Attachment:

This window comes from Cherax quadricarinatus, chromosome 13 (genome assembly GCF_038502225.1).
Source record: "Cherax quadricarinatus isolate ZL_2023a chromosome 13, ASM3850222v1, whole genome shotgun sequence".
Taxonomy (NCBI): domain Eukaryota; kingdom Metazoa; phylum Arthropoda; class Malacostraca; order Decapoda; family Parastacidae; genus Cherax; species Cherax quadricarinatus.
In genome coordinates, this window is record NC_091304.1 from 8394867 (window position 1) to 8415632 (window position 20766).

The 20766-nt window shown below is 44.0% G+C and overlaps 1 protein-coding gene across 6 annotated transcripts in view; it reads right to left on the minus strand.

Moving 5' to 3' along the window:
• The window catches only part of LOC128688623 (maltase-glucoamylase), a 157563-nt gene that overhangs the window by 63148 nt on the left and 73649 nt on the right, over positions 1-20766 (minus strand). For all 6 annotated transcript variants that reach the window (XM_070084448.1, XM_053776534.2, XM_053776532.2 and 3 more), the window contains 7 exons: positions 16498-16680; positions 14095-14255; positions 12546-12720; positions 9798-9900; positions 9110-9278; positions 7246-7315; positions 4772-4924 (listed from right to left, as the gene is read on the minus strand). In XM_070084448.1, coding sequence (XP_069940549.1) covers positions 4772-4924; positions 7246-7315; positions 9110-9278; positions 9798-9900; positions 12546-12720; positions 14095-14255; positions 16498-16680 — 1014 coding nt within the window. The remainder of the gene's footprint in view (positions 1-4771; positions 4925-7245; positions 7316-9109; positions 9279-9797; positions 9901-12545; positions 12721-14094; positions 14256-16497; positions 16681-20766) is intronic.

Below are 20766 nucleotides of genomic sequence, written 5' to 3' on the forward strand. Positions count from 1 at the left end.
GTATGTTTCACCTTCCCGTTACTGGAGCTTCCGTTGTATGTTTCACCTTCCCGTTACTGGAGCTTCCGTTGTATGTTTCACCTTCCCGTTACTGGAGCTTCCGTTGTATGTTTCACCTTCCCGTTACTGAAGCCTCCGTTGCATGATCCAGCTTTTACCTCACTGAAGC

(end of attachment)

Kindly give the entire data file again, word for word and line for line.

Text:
This window comes from Cherax quadricarinatus, chromosome 13 (genome assembly GCF_038502225.1).
Source record: "Cherax quadricarinatus isolate ZL_2023a chromosome 13, ASM3850222v1, whole genome shotgun sequence".
Taxonomy (NCBI): domain Eukaryota; kingdom Metazoa; phylum Arthropoda; class Malacostraca; order Decapoda; family Parastacidae; genus Cherax; species Cherax quadricarinatus.
In genome coordinates, this window is record NC_091304.1 from 8394867 (window position 1) to 8415632 (window position 20766).

The 20766-nt window shown below is 44.0% G+C and overlaps 1 protein-coding gene across 6 annotated transcripts in view; it reads right to left on the minus strand.

Moving 5' to 3' along the window:
• The window catches only part of LOC128688623 (maltase-glucoamylase), a 157563-nt gene that overhangs the window by 63148 nt on the left and 73649 nt on the right, over positions 1-20766 (minus strand). For all 6 annotated transcript variants that reach the window (XM_070084448.1, XM_053776534.2, XM_053776532.2 and 3 more), the window contains 7 exons: positions 16498-16680; positions 14095-14255; positions 12546-12720; positions 9798-9900; positions 9110-9278; positions 7246-7315; positions 4772-4924 (listed from right to left, as the gene is read on the minus strand). In XM_070084448.1, coding sequence (XP_069940549.1) covers positions 4772-4924; positions 7246-7315; positions 9110-9278; positions 9798-9900; positions 12546-12720; positions 14095-14255; positions 16498-16680 — 1014 coding nt within the window. The remainder of the gene's footprint in view (positions 1-4771; positions 4925-7245; positions 7316-9109; positions 9279-9797; positions 9901-12545; positions 12721-14094; positions 14256-16497; positions 16681-20766) is intronic.

Below are 20766 nucleotides of genomic sequence, written 5' to 3' on the forward strand. Positions count from 1 at the left end.
GTATGTTTCACCTTCCCGTTACTGGAGCTTCCGTTGTATGTTTCACCTTCCCGTTACTGGAGCTTCCGTTGTATGTTTCACCTTCCCGTTACTGGAGCTTCCGTTGTATGTTTCACCTTCCCGTTACTGAAGCCTCCGTTGCATGATCCAGCTTTTACCTCACTGAAGC